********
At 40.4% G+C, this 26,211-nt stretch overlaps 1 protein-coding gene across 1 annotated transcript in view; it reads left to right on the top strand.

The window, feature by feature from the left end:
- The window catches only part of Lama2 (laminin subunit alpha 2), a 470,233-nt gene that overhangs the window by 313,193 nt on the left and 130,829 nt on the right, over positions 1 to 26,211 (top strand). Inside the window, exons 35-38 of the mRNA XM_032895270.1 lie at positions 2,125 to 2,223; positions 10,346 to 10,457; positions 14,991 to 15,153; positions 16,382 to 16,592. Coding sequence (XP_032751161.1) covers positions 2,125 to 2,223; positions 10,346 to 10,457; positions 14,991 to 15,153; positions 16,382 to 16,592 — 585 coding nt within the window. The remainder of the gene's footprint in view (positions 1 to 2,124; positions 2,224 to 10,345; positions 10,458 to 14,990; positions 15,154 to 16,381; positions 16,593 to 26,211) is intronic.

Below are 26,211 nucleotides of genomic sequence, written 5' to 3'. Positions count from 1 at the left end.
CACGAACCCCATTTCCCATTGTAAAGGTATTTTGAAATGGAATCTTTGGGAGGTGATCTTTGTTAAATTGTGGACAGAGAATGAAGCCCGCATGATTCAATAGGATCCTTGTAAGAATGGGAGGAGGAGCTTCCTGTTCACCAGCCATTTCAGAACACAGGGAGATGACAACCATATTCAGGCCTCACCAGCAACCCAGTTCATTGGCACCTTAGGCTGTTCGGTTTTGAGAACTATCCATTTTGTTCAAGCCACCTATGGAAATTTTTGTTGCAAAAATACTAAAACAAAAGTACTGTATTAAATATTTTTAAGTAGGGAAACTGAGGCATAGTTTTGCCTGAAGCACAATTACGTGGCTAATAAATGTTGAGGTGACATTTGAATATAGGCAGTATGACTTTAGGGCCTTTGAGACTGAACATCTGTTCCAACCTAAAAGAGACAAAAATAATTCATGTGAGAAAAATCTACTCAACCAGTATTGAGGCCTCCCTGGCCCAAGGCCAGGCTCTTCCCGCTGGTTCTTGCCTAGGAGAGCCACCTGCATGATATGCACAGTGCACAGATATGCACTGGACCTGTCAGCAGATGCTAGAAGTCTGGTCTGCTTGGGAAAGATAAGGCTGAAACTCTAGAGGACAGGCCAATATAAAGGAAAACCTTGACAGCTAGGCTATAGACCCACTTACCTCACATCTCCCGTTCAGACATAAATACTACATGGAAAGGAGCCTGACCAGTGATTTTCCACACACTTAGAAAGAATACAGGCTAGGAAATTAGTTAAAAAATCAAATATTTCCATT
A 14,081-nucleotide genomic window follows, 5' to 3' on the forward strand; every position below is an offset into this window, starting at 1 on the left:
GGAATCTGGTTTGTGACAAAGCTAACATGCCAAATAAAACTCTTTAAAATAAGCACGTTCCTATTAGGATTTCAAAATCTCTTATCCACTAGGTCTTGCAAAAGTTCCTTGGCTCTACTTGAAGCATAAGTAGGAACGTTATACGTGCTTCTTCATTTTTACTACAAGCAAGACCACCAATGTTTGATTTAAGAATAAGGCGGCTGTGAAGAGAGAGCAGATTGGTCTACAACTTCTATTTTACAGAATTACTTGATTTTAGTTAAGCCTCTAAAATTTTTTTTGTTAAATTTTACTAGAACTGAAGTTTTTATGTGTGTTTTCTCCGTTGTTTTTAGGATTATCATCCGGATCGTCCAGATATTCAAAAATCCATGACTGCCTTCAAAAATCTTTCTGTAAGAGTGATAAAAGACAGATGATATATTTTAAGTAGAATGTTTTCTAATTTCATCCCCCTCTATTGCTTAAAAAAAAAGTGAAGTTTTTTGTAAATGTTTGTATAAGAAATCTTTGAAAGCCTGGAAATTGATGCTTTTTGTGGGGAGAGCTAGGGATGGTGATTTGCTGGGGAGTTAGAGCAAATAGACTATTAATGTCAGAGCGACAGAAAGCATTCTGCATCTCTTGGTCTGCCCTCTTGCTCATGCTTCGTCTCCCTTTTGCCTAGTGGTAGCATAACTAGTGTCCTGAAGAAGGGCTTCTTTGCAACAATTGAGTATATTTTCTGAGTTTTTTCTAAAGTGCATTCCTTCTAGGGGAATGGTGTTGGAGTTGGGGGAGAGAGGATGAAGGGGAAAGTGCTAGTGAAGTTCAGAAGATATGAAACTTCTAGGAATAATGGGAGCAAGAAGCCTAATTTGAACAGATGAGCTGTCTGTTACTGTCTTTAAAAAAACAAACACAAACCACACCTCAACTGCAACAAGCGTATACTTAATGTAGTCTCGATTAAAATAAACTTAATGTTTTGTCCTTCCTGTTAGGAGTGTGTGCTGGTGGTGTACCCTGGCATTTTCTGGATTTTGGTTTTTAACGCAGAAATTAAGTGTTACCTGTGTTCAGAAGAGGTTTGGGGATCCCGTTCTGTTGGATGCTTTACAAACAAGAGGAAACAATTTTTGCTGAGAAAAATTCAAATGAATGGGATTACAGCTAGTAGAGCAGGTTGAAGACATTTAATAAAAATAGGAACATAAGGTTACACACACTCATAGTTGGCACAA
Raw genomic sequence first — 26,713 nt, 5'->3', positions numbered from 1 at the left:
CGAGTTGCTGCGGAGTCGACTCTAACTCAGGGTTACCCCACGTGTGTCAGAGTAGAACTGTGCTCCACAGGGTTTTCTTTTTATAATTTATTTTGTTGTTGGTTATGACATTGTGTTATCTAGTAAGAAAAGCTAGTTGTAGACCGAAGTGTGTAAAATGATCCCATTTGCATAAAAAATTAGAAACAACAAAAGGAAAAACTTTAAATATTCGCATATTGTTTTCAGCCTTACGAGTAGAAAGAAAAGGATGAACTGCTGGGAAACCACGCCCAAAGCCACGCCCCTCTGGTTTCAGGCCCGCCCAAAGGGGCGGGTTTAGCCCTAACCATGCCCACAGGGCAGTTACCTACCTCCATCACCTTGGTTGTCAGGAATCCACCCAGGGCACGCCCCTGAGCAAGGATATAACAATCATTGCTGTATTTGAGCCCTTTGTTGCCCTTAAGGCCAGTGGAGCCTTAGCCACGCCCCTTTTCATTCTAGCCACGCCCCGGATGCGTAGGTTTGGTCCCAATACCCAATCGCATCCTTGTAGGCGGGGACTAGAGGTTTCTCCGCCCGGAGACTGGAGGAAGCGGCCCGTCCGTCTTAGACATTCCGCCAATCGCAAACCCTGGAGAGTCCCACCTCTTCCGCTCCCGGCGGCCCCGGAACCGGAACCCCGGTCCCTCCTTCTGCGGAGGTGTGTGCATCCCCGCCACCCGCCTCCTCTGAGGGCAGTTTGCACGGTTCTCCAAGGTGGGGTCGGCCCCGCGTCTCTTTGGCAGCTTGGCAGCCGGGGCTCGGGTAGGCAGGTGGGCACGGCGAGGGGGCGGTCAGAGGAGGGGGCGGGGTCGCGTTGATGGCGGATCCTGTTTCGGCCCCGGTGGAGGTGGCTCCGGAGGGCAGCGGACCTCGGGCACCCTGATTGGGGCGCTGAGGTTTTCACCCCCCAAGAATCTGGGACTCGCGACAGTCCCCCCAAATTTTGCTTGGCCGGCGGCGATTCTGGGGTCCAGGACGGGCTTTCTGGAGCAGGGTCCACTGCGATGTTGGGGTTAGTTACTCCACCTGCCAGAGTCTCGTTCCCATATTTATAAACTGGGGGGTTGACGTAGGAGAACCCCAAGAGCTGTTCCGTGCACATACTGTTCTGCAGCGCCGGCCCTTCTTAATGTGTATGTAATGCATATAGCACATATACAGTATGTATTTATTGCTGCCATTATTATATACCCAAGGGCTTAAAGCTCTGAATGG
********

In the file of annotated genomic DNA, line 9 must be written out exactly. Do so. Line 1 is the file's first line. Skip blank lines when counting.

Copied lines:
CGAGTTGCTGCGGAGTCGACTCTAACTCAGGGTTACCCCACGTGTGTCAGAGTAGAACTGTGCTCCACAGGGTTTTCTTTTTATAATTTATTTTGTTGTTGGTTATGACATTGTGTTATCTAGTAAGAAAAGCTAGTTGTAGACCGAAGTGTGTAAAATGATCCCATTTGCATAAAAAATTAGAAACAACAAAAGGAAAAACTTTAAATATTCGCATATTGTTTTCAGCCTTACGAGTAGAAAGAAAAGGATGAACTGCTGGGAAACCACGCCCAAAGCCACGCCCCTCTGGTTTCAGGCCCGCCCAAAGGGGCGGGTTTAGCCCTAACCATGCCCACAGGGCAGTTACCTACCTCCATCACCTTGGTTGTCAGGAATCCACCCAGGGCACGCCCCTGAGCAAGGATATAACAATCATTGCTGTATTTGAGCCCTTTGTTGCCCTTAAGGCCAGTGGAGCCTTAGCCACGCCCCTTTTCATTCTAGCCACGCCCCGGATGCGTAGGTTTGGTCCCAATACCCAATCGCATCCTTGTAGGCGGGGACTAGAGGTTTCTCCGCCCGGAGACTGGAGGAAGCGGCCCGTCCGTCTTAGACATTCCGCCAATCGCAAACCCTGGAGAGTCCCACCTCTTCCGCTCCCGGCGGCCCCGGAACCGGAACCCCGGTCCCTCCTTCTGCGGAGGTGTGTGCATCCCCGCCACCCGCCTCCTCTGAGGGCAGTTTGCACGGTTCTCCAAGGTGGGGTCGGCCCCGCGTCTCTTTGGCAGCTTGGCAGCCGGGGCTCGGGTAGGCAGGTGGGCACGGCGAGGGGGCGGTCAGAGGAGGGGGCGGGGTCGCGTTGATGGCGGATCCTGTTTCGGCCCCGGTGGAGGTGGCTCCGGAGGGCAGCGGACCTCGGGCACCCTGATTGGGGCGCTGAGGTTTTCACCCCCCAAGAATCTGGGACTCGCGACAGTCCCCCCAAATTTTGCTTGGCCGGCGGCGATTCTGGGGTCCAGGACGGGCTTTCTGGAGCAGGGTCCACTGCGATGTTGGGGTTAGTTACTCCACCTGCCAGAGTCTCGTTCCCATATTTATAAACTGGGGGGTTGACGTAGGAGAACCCCAAGAGCTGTTCCGTGCACATACTGTTCTGCAGCGCCGGCCCTTCTTAATGTGTATGTAATGCATATAGCACATATACAGTATGTATTTATTGCTGCCATTATTATATACCCAAGGGCTTAAAGCTCTGAATGG